BPH Dr Barkin

Benign Prostate Hyperplasia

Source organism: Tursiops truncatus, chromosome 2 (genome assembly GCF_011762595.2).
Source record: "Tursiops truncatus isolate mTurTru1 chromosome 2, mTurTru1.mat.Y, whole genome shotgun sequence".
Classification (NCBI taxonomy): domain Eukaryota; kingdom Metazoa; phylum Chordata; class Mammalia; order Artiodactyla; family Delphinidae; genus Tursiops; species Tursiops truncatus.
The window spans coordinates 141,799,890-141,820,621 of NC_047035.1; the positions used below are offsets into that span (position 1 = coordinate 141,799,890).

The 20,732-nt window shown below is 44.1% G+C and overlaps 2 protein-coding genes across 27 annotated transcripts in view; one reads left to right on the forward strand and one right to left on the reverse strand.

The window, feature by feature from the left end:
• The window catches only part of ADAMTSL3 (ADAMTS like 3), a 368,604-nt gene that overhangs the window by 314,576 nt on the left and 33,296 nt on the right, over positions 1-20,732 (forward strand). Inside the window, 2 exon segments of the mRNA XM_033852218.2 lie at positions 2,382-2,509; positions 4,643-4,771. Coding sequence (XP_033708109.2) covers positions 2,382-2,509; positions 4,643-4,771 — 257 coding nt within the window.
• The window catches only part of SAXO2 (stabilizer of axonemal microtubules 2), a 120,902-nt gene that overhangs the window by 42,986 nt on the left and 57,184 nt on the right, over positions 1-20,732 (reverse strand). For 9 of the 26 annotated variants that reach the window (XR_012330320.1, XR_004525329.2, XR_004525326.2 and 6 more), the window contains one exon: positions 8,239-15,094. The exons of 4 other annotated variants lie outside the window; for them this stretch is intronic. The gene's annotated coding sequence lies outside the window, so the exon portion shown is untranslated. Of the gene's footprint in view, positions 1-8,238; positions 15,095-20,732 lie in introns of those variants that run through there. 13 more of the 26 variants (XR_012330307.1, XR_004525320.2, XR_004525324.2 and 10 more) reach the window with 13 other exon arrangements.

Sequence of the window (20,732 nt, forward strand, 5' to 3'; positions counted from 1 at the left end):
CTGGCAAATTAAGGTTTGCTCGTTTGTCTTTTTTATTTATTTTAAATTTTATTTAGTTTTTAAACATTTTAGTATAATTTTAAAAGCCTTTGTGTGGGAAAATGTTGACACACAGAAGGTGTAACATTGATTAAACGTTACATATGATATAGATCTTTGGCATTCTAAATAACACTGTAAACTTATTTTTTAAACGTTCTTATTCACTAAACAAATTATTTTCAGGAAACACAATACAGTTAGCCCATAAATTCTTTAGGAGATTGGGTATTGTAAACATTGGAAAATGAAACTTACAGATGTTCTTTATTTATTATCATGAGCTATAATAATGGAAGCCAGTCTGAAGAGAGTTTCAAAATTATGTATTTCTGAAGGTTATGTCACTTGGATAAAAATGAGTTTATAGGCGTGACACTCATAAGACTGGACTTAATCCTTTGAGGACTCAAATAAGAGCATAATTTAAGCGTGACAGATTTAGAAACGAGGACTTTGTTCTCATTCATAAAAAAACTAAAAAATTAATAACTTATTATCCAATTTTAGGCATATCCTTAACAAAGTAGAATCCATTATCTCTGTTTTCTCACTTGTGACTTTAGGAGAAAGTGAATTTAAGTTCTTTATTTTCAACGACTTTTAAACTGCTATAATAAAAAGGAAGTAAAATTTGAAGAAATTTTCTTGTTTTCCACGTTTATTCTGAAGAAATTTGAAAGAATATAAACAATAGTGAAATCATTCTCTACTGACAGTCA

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  © The Canadian Journal of Urology™; 18(Supplement 1); April 2011 Address correspondence to Dr. Jack Barkin, Chief of Staff, Humber River Regional Hospital, 960 Lawrence Avenue West, Suite 404, Toronto, Ontario M6A 3B5 Canada Benign prostatic hyperplasia and lower urinary tract symptoms: evidence and approaches for best case management   Jack Barkin, MD Humber River Regional Hospital, University of Toronto, Toronto, Ontario, Canada BARKIN J. Benign prostatic hyperplasia and lower urinary tract symptoms: evidence and approaches for best case management. The Canadian Journal of Urology. 2011;18(Supplement 1):14-19. Significant lower urinary tract symptoms (LUTS) are very common in men over age 50. It is appropriate for the primary care physician to perform the work up to confirm that benign prostatic hyperplasia (BPH) is causing the LUTS. If the physician determines that the patient has moderate symptoms (an International Prostate Symptom Score [IPSS]   ≥   8), moderate “bother” ( ≥  3 on the IPSS “bothersome index” question), and an enlarged (> 30 cc) prostate, then the most effective treatment is combination therapy with an alpha blocker and 5-alpha reductase inhibitor (5-ARI) at the time of confirmed BPH diagnosis. This combination will provide the most dramatic, early symptom response, the most sustained symptom response, and the most durable, reliable prevention of long term sequelae (acute urinary retention or the need for surgery), if the patient is compliant with taking the combination therapy. Key Words:  benign prostatic hyperplasia, BPH, LUTSa question about quality of life, which can also be called the “bothersome index” or “motivational index” question. That question asked, “  If you were to spend the rest of your life with your urinary condition the way it is now, how would you feel about that?”  From this was born the International Prostate Symptom Score (IPSS), which became the gold standard outcome measurement for most clinical trials that assessed responses to interventions for the management of BPH. 4  IPSS symptom scores range from 0 to 8 for “mild” symptoms, 9 to 20 for “moderate” symptoms, and 21 to 35 for “severe” symptoms. Responses to the quality-of-life question range from 0 (delighted) to 6 (terrible). Clinical trials for the treatment of BPH and LUTS look for ”symptom response” that is the change in IPSS scores from baseline after measured at a specified time after beginning of treatment. Patients act as their own controls. The trials showed that to perceive a clinical  benefit from a therapy, patients needed a minimum 3-point improvement in IPSS. In addition, if a patient’s score on the quality-of-life question was 3 or higher, the patient was “bothered enough” by the symptoms Background As men age, they have a significant risk of having symptoms associated with an enlarged prostate. Age is the greatest risk factor for the presentation of lower urinary tract symptoms (LUTS), and benign prostatic hyperplasia (BPH) is one of the most common causes of LUTS. It is estimated that 50% percent of men over age 60 and almost 90% of men in their 90s have symptoms from an enlarged prostate and require therapy for this. 1  However, BPH and LUTS are also found in younger men. Bushman reported that 18% of men in their 40s report significant bother from enlarged prostate for which they may request medical relief. 2 Almost 20 years ago, Michael J. Barry, MD, suggested that by using a simple questionnaire, which was later validated, physicians could quantify urine storage and voiding symptoms reported by patients with BPH or LUTS. 3  The questionnaire also included 14  © The Canadian Journal of Urology™; 18(Supplement 1); April 2011 to be motivated to seek treatment and would be more likely to accept/comply with treatment. 3  Many reviews have shown that if BPH is untreated, it often progresses, leading to worsening symptoms, complications, the need for surgical intervention, and a poorer quality of life. 5-7 The greatest predictable risk factors for progression of BPH are: age older than 50, moderate prostate symptoms (IPSS ≥  8), and prostate volume greater than 30 cc (or PSA ≥  1.5 ng/mL, where PSA is a surrogate marker for prostate volume) at the time of diagnosis. 8-12  The following parameters are signs of BPH progression: change in symptom score (IPSS), increase in postvoid residual (PVR) urine volume, recurrent urinary tract infections, hematuria, renal failure, onset of urinary retention, and the need for surgery. 13  In my experience, in patients with BPH, the most worrisome potential complications and the complications that are most desirable to prevent are urinary retention or the need for surgery. If these complications can be avoided with medical management, most men will accept that treatment option. The question that needs to be answered is: W hich medication or combination of medications will provide the most reliable, improved, and prolonged symptom response and the greatest reduction in the risk of progression of BPH  ? Management of BPHLifestyle modification After a patient has presented to a primary care physician and has been determined to have significant LUTS, the first step in patient management is to determine whether LUTS is caused by BPH causing  bladder outlet obstruction (BOO) or there is some other cause. The primary care physician can follow a relatively simple diagnostic work up, to assess and stratify the patient who presents with LUTS. 14  This work up includes a complete patient history, a focused physical examination, the IPSS questionnaire, and a urinalysis and serum prostate-specific antigen (PSA) test. The most important stratification assessment is determining that a patient has an “enlarged prostate” which can be accomplished by using serum PSA level as a surrogate marker for prostate size. Today, a prostate is considered to be “enlarged” if has a minimum volume of 30 cc. It has been shown that a PSA of 1.5 ng/mL or higher correlates with a prostate volume of at least 30 cc. 15  To determine the treatment for men presenting with LUTS that is secondary to BPH, and for which there are no indications for immediate surgery, 15 Figure 1.  Treatment algorithm. 16 Benign prostatic hyperplasia and lower urinary tract symptoms: evidence and approaches for best case management  © The Canadian Journal of Urology™; 18(Supplement 1); April 2011 16 the primary care physician can follow a treatment algorithm developed by the Canadian Urological Association, Figure 1. 16  The treatment algorithm is  based on prostate size, BPH symptoms, and “bother.”For a patient with a small prostate and minimal  bother from symptoms, the recommended treatment consists of “watchful waiting” and patient education about lifestyle modification. Examples of lifestyle modification include managing fluid intake during the day and after dinner (decreasing consumption of tea, coffee and alcohol), stopping smoking, decreasing consumption of spicy foods, decreasing use of drugs that affect the bladder (eg, decongestants and antihistamines), avoiding or treating constipation, and performing “bladder training” or pelvic-floor exercises. These suggested lifestyle modifications may decrease symptoms, but they do not reduce the size of the prostate or prevent prostate growth or the progression of BPH. Medical management of BPH If conservative treatment such as watchful waiting and lifestyle management of BPH is unsuccessful, then two main classes of drugs may be used to treat patients with symptomatic BPH: alpha blockers and 5-alpha reductase inhibitors (5-ARIs).  Alpha blockers The use of alpha blockers to manage BPH symptoms  began in the 80s with the use of the nonselective antihypertensive agent phenoxybenzamine, which was discovered to have a side effect of increasing urine flow. It also caused significant orthostatic hypotension.The rationale for using an alpha blocker to treat BPH is based on the knowledge that stimulation of alpha receptors in the smooth muscle fibers in the  bladder neck, prostatic urethra, and the prostate can increase the smooth muscle tone (tightness) and thereby cause functional obstruction of the bladder with symptoms of decreased urine flow, increased frequency, nocturia, and urgency (due to decreased  bladder emptying). The three main alpha receptor subtypes are alpha 1A, alpha 1B, and alpha 1D. Alpha 1A receptors are found in the smooth muscle of the bladder neck and prostate, alpha 1B receptors are found mainly in the smooth muscle of the peripheral vasculature, and alpha 1D receptors are found mainly in the spinal cord. 17 Nonselective alpha blockers can block receptors found in places in the body other than the prostate. Recently, “uroselective alpha blockers” that act specifically on alpha-1 receptors became available. These drugs relieve LUTS through three proposed mechanisms: relaxation of the smooth muscle tone in prostate stroma and the bladder neck, relaxation of bladder smooth muscle, and action on the central nervous system. 18-21  In most men, treatment with alpha blockers provides a fairly fast (within 48 hours to 1 week), 30% to 50% improvement in symptoms compared to placebo. However, patients who receive alpha  blockers are only likely to maintain this response for up to 4 years, and alpha blockers do not prevent BPH progression, shrink the prostate, or affect PSA levels. 13,22  Alpha blockers, including more uroselective preparations, have very similar efficacies. 23  They also have similar rates of potential side effects, including postural hypotension (5%), dizziness (15%), nasal congestion (5%), headache (5%-10%), and asthenia (5%-10%). Tamsulosin is associated with a 3%-10% rate of abnormal ejaculation, and the alpha blockers may cause or improve erectile dysfunction (ED). 19,20,24   5-alpha reductase inhibitors Testosterone is broken down to its metabolite dihydrotestosterone (DHT) by the action of the enzyme 5-alpha reductase. DHT is the active chemical that is absorbed into the prostate cells and stimulates prostate cellular and glandular (stromal) growth. The 5-alpha reductase enzyme has two isoenzymes: type 1 and type 2, which are present in different concentrations within the different types of prostate tissue (eg, cancer versus benign disease). 25,26  If the breakdown of testosterone to DHT is inhibited by a 5-ARI, DHT absorption into the prostate is reduced, and as a result, the prostate shrinks and symptoms caused by the BPH will decrease. 27  Two 5-ARIs -- finasteride (Proscar) and dutasteride (Avodart) -- are currently available. Dutasteride inhibits both types of 5-alpha reductase isoenzymes, whereas finasteride only inhibits the type 2 isoenzyme. As a result, finasteride reduces DHT production by about 70%, whereas dutasteride reduces it by more than 92%. 28  In recent monotherapy trials comparing the 5-ARIs to placebo, both finasteride and dutasteride demonstrated significant positive effects. 27,29  The trials enrolled men with symptomatic BPH. In these monotherapy trials, men who received finasteride or dutasteride had greater improvements in clinical symptoms after 6 to 12 months and their IPSS scores were 15% to 30% lower after 2 to 4 years, compared BARKIN  © The Canadian Journal of Urology™; 18(Supplement 1); April 2011 with men who received placebo. 23  In another trial, finasteride was less effective than alpha blockers in reducing LUTS and achieved virtually the same response as the placebo arm. 30  A long term trial with dutasteride in symptomatic men with prostate volumes of at least 30 cc showed that it reduced symptoms in these patients at least as much or even more effectively than tamsulosin. 31   Combination therapy Based on the fact that alpha blockers and 5-ARIs have different mechanisms of action, long term effects, and efficacies (reduction of progression of BPH), two large recent clinical trials were designed to compare long term outcomes achieved by using combination therapy (an alpha blocker and a 5-ARI) compared to monotherapy (an alpha blocker a 5-ARI or placebo).Earlier trials that compared combination therapy with finasteride plus an alpha blocker versus placebo concluded that this combination therapy was no better than placebo in treating symptoms of BPH. However, the reasons postulated for failure were that the trial durations may have been too short (12 months) and the inclusion criteria may have included prostates that were too small to see any benefit from the shrinking effect seen with 5-ARIs. 22,30,32  Taking the weaknesses of these earlier trials into account, two large, “longer term” (4-or 5-year) trials of combination therapy were performed and the results were recently reported. These trials -- Medical Therapy of Prostate Symptoms (MTOPS) and Combination of Avodart and Tamsulosin (CombAT) -- investigated the effects of delivering long term combination therapy to treat BPH. The goal was to determine if “signs of progression” of BPH -- such as deterioration of IPSS score, development of acute urinary retention, or the need for surgery -- were reduced in the combination-therapy arm versus the monotherapy arms (in CombAT) or versus the monotherapy arms or placebo (in MTOPS).In MTOPS, patients were randomized to one of the four treatment arms: an alpha blocker (doxazosin) alone or a 5-ARI (finasteride) alone or combination therapy (finasteride plus doxazosin) or placebo. In CombAT), patients were randomized to an alpha  blocker (tamsulosin) alone or a 5-ARI (dutasteride) alone or to combination therapy with (dutasteride plus tamsulosin). 13,33  In MTOPS, to be included in the study, patients had to be at least age 50, have no clinical signs of prostate cancer, and have an IPSS score of at least 8. There was no minimum requirement for prostate size. In CombAT, the inclusion criteria were the same as 17 previously determined and accepted characteristics to predict those men at higher risk for progression of BPH symptoms -- age 50 and older, prostate volume greater than 30 cc, and moderate IPPS ( ≥  12). As a result, the members of the ethical review boards excluded the placebo arm in CombAT, since they felt that in this at-risk population, the risk of disease progression after 4 years was too high to justify withholding treatment.The primary endpoint in MTOPS was a composite endpoint of clinical progression of BPH (ie, renal failure, recurrent urinary tract infections, urinary retention, etc.) at 4 years. At 1 year the rate of clinical progression of BPH was not significantly improved in the combination arm versus the placebo or monotherapy arms. However, at 4 years the rate of clinical progression of their BPH symptoms and signs was significantly lower in the combination therapy arm versus the other arms. The primary endpoints of CombAT were improvement in IPSS at 2 years and reduction in risk of AUR or surgery at 4 years. 31,33  In CombAT, up to 3 months, the slopes of the curves of “symptom response” over time were identical for tamsulosin and for combination therapy. As early as 15 months, however, patients treated with the 5-ARI dutasteride achieved a better symptom response compared to patients treated with the alpha  blocker tamsulosin -- which was the first time that a trial showed that patients with BPH achieved a  better symptom response with a 5-ARI than with an alpha blocker. At 4 years, symptom improvement for patients in the combination arm was statistically superior to that of patients in either monotherapy arm. (There was no placebo arm). Both trials also looked at the incidence of acute urinary retention, which, if not reversible, results in the need for surgery on the prostate. In MTOPS, McConnell et al reported a 67% risk reduction in acute urinary retention or the need for surgery at 4 years in the combination arm compared to placebo. The risk reduction for same endpoints in the CombAT trial was virtually identical -- 66%. However, the 66% improvement in this trial was combination therapy compared to the active treatment tamsulosin, not versus placebo as shown in the MTOPS trial.In CombAT, 6% of participants in the combination arm versus 4% of participants in either monotherapy arm withdrew from the study due to severe adverse effects. The difference in withdrawal rates was not statistically significant. Another very significant difference between alpha  blockers and 5-ARIs is that there is an expectation of a 50% drop in PSA levels after a patient has been taking a Benign prostatic hyperplasia and lower urinary tract symptoms: evidence and approaches for best case management